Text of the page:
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Proc Am Thorac Soc. 2007 Oct 1;4(7):549-53.

The nonpharmacologic treatment of chronic obstructive pulmonary disease: advances in our understanding of pulmonary rehabilitation.

Author information

1
Section of Pulmonary and Critical Care, St. Francis Hospital and Medical Center, 114 Woodland Street, Hartford, CT 06105, USA. rzuwalla@stfranciscare.org

Abstract

The optimal care of patients with chronic obstructive pulmonary disease generally requires combining pharmacologic and nonpharmacologic therapies. The latter include smoking cessation, the encouragement of physical activity and exercise, influenza and pneumonia vaccinations, education on adherence to medical therapy, collaborative self-management strategies, such as a plan to manage exacerbations, and advance directives. Although each of these is a component of good medical practice, they can be given together in the form of a comprehensive outpatient pulmonary rehabilitation program. Pulmonary rehabilitation, which includes exercise training, education, psychosocial support, and nutritional intervention, has demonstrated effectiveness over multiple outcome areas, despite the fact that it has virtually no direct effect on the underlying pathophysiology of the lung. This intervention works primarily through its beneficial effects on associated morbidity, such as physical deconditioning. Pulmonary rehabilitation is indicated when respiratory symptoms or functional limitations persist despite otherwise standard medical therapy. Combining optimal bronchodilator therapy and/or supplemental oxygen therapy with exercise training will enhance the effectiveness of the latter.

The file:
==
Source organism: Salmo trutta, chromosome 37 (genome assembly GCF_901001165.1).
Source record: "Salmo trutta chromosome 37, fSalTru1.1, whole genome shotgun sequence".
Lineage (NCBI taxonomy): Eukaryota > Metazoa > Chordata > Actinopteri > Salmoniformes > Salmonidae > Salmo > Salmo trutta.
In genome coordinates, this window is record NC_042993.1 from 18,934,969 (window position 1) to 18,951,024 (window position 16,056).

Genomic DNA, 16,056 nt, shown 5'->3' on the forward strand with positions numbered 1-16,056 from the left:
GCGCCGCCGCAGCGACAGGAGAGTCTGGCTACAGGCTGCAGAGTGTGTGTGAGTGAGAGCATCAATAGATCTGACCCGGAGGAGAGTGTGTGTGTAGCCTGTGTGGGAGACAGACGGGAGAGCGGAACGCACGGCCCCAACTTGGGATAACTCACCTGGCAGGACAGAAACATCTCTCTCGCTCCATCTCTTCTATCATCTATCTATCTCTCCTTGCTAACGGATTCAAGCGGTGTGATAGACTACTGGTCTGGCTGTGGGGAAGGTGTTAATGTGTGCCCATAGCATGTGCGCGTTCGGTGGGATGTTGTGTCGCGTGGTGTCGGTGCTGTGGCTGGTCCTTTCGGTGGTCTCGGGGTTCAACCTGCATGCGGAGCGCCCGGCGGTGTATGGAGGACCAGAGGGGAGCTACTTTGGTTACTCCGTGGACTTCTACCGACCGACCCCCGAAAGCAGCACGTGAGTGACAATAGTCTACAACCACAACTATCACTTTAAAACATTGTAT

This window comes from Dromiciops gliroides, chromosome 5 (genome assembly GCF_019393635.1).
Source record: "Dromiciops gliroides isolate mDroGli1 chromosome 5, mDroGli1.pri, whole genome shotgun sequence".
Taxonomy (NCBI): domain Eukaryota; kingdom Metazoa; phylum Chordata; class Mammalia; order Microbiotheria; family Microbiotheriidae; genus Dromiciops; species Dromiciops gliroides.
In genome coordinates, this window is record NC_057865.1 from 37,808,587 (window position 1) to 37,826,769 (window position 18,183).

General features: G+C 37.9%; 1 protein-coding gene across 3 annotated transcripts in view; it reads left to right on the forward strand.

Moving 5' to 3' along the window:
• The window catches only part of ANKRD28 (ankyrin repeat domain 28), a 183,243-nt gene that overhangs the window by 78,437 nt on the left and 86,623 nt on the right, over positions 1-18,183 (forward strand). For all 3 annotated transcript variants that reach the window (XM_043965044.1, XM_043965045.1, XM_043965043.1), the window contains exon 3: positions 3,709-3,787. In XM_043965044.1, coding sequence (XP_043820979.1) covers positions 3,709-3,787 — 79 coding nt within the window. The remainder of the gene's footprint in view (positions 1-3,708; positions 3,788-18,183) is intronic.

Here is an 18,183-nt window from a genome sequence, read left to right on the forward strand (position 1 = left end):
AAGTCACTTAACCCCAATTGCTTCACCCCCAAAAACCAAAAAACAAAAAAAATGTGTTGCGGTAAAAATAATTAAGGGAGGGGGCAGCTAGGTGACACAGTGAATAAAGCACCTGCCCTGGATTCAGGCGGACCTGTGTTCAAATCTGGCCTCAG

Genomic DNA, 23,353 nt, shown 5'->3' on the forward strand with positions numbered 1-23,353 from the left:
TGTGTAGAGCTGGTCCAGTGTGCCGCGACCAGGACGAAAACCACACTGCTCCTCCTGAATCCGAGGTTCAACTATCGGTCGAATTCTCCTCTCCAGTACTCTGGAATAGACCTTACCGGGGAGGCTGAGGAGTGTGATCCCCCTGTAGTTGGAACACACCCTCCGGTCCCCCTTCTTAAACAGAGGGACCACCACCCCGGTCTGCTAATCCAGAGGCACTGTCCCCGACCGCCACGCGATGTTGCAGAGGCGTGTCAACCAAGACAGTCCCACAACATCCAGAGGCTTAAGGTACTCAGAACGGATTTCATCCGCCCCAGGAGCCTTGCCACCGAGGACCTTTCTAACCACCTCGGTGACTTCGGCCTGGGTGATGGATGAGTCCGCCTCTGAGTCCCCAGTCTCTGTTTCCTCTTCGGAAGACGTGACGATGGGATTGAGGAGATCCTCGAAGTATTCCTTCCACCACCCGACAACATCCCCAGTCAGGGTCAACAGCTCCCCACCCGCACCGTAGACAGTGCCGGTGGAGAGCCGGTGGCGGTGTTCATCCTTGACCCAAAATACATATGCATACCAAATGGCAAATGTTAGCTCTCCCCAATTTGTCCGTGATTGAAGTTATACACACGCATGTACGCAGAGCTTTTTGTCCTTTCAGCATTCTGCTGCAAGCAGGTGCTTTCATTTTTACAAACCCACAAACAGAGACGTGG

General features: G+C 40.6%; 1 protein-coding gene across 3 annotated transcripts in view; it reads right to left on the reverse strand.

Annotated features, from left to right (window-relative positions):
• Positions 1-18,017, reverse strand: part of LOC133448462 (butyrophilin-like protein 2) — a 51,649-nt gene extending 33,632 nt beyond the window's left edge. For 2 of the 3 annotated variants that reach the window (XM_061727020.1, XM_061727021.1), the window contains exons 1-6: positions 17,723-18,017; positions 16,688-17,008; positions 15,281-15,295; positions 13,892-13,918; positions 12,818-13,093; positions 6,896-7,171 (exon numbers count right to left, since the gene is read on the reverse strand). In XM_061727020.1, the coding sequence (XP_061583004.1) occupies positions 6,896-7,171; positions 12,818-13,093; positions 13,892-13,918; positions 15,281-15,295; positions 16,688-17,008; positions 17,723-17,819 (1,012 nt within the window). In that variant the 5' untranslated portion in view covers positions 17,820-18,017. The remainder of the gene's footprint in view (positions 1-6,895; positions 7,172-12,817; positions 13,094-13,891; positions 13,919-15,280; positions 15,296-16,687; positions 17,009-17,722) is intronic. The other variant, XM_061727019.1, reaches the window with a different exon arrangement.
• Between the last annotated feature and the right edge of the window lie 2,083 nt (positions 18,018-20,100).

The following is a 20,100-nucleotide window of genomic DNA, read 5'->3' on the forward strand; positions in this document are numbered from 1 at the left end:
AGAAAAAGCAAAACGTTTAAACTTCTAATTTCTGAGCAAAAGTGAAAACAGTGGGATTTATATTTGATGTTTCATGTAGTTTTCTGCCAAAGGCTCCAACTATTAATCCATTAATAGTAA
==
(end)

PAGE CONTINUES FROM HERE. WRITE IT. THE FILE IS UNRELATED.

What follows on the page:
PMID:
17878468
DOI:
10.1513/pats.200701-015FM
[Indexed for MEDLINE]

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